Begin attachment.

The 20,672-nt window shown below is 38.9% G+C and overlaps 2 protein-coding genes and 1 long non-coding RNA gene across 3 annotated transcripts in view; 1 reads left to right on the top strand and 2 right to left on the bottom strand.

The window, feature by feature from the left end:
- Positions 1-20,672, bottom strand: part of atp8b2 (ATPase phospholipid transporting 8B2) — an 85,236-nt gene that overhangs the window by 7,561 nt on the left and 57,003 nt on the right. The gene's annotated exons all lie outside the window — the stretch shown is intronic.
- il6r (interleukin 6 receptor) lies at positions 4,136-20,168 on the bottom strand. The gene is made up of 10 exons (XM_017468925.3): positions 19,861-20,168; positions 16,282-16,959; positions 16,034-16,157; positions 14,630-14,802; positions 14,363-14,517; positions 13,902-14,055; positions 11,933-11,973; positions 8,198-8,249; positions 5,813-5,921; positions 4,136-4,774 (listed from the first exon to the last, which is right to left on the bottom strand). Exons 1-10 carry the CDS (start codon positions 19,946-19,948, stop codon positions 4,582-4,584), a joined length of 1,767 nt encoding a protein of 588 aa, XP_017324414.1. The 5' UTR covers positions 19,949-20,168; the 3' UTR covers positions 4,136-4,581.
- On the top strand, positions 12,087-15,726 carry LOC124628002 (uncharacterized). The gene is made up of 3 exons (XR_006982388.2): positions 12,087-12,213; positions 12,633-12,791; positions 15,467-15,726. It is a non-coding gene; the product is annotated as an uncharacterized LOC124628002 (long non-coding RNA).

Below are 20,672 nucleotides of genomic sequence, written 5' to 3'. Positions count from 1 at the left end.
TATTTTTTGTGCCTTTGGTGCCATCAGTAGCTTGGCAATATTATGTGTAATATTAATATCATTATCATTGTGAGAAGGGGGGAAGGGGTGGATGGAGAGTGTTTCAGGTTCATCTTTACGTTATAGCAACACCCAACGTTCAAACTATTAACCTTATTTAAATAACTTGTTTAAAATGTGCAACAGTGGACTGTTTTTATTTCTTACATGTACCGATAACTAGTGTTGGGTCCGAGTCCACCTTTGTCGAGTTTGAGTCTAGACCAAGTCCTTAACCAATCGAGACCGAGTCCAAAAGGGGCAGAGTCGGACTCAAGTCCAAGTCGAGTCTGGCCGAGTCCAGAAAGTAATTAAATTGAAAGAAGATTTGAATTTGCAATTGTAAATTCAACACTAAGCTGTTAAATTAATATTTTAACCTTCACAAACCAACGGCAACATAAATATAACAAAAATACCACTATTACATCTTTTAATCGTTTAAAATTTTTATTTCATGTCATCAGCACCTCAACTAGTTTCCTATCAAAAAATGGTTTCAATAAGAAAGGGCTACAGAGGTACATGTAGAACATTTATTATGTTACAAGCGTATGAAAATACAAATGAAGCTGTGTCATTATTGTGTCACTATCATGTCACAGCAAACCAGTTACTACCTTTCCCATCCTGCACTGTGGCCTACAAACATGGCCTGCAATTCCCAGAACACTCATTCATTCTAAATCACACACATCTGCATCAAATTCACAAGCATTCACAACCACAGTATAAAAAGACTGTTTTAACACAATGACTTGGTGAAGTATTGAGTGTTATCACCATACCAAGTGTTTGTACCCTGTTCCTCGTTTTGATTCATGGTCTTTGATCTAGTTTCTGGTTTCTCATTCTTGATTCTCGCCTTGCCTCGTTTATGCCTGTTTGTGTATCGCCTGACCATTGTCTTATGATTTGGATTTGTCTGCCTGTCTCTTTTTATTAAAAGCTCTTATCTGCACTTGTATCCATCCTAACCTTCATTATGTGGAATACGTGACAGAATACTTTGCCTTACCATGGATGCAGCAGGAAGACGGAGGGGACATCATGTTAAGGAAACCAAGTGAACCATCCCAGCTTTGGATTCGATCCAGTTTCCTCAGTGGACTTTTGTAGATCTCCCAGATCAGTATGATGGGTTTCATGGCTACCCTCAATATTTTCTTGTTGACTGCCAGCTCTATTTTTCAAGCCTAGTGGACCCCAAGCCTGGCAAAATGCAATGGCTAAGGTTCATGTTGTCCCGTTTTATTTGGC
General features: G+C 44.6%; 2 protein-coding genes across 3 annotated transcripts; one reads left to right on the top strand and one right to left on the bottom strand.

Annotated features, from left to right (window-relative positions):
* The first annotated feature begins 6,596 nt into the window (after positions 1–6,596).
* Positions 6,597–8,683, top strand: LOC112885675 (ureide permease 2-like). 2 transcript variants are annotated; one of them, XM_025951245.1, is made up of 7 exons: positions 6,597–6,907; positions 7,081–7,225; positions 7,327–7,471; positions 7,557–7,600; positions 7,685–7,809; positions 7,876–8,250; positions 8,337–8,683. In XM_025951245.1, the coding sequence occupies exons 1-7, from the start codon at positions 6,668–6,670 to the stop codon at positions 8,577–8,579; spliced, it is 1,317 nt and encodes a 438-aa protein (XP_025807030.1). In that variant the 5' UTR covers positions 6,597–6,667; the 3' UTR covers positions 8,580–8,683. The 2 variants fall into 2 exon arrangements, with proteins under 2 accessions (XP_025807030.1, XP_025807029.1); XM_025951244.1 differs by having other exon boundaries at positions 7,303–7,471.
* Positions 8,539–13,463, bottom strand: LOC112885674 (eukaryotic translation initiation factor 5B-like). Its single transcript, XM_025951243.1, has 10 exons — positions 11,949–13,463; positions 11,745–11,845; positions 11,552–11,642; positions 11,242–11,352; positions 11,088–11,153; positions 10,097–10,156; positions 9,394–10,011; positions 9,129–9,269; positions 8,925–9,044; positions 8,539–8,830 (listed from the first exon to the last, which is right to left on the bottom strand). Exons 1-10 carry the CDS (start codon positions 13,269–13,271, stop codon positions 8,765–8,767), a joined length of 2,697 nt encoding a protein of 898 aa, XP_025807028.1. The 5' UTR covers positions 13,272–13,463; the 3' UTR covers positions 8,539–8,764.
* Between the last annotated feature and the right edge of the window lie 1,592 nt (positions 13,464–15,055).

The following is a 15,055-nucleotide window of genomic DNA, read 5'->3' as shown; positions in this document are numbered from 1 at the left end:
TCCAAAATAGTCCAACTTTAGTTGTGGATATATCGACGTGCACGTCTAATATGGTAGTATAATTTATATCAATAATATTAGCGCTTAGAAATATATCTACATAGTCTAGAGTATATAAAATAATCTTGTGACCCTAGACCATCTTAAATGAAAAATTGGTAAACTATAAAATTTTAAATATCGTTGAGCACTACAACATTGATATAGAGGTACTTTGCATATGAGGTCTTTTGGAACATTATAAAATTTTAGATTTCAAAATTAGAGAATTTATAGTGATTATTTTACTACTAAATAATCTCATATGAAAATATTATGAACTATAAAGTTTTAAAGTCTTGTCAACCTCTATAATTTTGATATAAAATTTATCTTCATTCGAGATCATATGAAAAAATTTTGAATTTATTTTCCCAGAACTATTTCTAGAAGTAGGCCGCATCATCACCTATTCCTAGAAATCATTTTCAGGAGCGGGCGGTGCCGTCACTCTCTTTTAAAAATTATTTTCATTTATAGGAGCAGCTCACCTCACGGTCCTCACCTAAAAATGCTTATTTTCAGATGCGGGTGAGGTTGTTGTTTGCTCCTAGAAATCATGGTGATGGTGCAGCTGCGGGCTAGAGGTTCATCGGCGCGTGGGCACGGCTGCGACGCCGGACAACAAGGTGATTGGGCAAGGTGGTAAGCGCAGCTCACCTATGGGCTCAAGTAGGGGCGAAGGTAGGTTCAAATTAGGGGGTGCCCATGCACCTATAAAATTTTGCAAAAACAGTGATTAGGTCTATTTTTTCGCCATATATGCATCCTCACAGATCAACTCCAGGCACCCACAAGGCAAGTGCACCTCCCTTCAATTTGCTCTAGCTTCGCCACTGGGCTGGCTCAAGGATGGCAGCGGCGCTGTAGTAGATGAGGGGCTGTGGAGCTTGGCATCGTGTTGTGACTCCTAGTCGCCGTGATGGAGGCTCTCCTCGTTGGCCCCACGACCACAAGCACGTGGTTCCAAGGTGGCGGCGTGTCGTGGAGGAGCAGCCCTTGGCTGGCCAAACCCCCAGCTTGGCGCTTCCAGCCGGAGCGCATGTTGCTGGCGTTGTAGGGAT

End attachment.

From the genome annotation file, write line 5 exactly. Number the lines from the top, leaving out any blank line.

- On the top strand, positions 12,087-15,726 carry LOC124628002 (uncharacterized). The gene is made up of 3 exons (XR_006982388.2): positions 12,087-12,213; positions 12,633-12,791; positions 15,467-15,726. It is a non-coding gene; the product is annotated as an uncharacterized LOC124628002 (long non-coding RNA).